Half of the homes in Bennington County were built before 1970; half of those were built before 1939. Many were built in the 19th century and many, in this weather, feel as though they haven't had much attention since then.

Of course they have, but in any house there is always work to be done. Some of the most daunting problems have a direct effect on health and safety issues but are the hardest to know how to remedy.

The really scary elements that threaten our homes are the invisible ones; air quality from volatile organic compounds (VOC's) such as formaldehyde; biocides that we used to use to treat for mold and insects; radiation from radon gas and its daughters, mostly airborne but also found in water. The standard ones we know are no less threatening and certainly no less daunting to fix: excess cold, drafts, mold, lead, asbestos, faulty stairs or porches, lack of lighting, vulnerability to intruders.

NeighborWorks of Western Vermont has an ongoing program with new resources to help with loans and, in some cases, grants to fix the problems in our homes. The federal Healthy Homes Initiative helps families avoid common home health and safety hazards. Last year, the Vermont Housing and Conservation Board received $1.7 million from this program for the Healthy Homes Vermont Project. Bennington County residents can access these funds through NeighborWorks of Western Vermont, one of five NeighborWorks nonprofits in the state to receive funding through the program.


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With this new program, we will be able to give matching grants to qualified households who need healthy and safety repairs. Many of our programs, though not all, are specifically aimed at supporting low-income households. We recognize that providing help to families, elderly residents and anyone else who just plain needs it, is help to all of us and to our community.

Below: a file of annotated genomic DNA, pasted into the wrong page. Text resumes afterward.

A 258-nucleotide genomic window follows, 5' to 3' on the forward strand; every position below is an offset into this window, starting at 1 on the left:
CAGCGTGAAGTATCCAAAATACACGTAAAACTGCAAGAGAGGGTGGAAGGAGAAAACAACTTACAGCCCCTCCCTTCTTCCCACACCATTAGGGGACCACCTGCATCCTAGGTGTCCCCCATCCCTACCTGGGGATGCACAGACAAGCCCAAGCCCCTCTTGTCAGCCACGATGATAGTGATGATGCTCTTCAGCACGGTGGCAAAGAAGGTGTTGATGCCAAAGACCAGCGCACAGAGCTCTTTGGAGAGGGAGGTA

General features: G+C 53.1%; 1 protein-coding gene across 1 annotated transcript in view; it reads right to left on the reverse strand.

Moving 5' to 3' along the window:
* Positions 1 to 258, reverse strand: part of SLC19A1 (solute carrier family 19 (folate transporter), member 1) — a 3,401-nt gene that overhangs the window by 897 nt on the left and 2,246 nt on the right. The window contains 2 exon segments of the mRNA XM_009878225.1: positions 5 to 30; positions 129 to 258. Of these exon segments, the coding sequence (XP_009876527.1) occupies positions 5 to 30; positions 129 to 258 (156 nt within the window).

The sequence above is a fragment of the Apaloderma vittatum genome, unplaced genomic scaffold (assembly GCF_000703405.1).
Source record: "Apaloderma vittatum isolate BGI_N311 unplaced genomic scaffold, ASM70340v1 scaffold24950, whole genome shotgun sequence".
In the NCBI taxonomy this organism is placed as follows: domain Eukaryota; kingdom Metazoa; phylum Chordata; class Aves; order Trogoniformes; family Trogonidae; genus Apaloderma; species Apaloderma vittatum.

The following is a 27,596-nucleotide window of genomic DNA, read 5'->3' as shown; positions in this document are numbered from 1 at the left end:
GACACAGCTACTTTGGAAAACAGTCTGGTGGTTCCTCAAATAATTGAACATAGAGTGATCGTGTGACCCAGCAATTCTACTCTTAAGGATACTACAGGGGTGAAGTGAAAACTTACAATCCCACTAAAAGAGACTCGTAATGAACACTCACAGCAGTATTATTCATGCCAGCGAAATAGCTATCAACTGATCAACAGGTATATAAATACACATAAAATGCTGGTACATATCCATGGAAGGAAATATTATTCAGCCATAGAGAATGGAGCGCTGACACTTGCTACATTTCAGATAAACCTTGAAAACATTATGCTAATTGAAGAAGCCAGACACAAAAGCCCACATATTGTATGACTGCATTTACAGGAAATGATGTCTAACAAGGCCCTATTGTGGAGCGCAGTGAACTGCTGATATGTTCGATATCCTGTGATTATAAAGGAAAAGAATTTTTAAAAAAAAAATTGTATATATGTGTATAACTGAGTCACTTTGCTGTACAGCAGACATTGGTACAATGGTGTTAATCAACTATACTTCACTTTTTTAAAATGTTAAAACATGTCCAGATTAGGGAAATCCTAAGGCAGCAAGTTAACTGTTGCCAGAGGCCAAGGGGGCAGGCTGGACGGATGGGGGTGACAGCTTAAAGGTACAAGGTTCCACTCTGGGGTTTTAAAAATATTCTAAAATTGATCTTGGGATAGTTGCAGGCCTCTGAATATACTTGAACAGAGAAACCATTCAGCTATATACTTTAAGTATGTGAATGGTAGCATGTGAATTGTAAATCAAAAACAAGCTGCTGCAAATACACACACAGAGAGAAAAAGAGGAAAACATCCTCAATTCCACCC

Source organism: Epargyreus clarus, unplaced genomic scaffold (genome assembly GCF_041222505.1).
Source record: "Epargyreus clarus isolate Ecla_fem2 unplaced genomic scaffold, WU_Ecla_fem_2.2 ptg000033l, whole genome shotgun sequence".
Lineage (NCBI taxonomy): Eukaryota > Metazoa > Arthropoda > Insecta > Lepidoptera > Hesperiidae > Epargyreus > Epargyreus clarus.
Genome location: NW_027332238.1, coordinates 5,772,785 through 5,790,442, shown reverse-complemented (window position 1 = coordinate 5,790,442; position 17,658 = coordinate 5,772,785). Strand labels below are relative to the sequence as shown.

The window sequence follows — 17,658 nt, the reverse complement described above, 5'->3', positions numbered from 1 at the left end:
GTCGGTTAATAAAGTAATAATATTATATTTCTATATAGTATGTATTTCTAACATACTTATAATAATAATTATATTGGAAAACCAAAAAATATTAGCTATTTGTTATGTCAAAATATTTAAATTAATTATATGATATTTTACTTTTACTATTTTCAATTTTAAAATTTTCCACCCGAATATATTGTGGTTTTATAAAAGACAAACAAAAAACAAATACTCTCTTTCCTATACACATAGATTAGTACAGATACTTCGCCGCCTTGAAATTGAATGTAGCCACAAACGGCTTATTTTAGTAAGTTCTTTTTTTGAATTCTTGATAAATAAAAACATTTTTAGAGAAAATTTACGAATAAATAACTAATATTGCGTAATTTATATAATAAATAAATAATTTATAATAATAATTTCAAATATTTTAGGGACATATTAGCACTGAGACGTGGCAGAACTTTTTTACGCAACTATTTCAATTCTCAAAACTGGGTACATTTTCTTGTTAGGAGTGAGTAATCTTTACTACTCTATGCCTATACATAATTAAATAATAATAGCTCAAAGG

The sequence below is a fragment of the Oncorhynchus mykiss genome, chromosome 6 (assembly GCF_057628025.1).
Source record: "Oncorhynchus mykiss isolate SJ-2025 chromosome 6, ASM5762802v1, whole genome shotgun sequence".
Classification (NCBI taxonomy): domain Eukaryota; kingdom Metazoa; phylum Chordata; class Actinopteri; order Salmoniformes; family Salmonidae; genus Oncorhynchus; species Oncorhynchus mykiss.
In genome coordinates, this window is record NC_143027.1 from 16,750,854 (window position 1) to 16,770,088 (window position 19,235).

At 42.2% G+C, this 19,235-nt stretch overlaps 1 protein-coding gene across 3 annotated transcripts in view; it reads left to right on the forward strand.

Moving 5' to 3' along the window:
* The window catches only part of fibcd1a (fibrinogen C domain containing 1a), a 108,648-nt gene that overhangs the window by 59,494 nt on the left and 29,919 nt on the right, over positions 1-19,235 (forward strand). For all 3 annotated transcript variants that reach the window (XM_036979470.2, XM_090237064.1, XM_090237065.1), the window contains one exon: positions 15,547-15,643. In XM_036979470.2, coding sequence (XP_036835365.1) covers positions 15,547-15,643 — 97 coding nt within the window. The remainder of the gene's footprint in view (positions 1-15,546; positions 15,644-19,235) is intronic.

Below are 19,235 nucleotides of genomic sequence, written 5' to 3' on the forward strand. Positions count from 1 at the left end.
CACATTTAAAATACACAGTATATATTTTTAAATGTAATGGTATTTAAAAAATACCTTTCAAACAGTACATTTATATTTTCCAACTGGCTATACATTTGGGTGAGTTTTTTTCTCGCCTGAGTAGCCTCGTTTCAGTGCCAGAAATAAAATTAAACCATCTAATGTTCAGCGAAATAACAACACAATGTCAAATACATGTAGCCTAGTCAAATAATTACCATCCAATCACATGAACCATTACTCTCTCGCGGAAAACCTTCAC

Our offer is simple: We will help you with construction oversight and affordable loans to improve your home. We do this with state and federal support and in partnership with our local banking community. We do it because so many of us are unsure of what should be done and how it should look and because so many of us cannot afford to lay down the cash for a big project even if it is a good investment in our property and our health.

If you, or someone you know, have been unable to proceed with health and safety updates in your home, call us. We will determine if you qualify for this program based on income (generally the household income should be at or below 80 percent of area median income). One of our construction managers will come to your house to do a complete inspection, looking for any of the 29 possible qualifying problems that these funds should address.

You and the construction manager will come up with a project that addresses your needs. The construction manager will help you find a qualified reliable contractor and will oversee the project so you can be confident that the work will meet your standards.

You, your children, your parents and your grandparents deserve to live in healthy, safe and efficient homes and we are willing to help if you would like help. To get started, or simply find out more, visit www.nwwvt.org or call NeighborWorks of Western Vermont toll free at 877-205-1147, ext. 210.

Ludy Biddle is executive director of NeighborWorks of Western Vermont.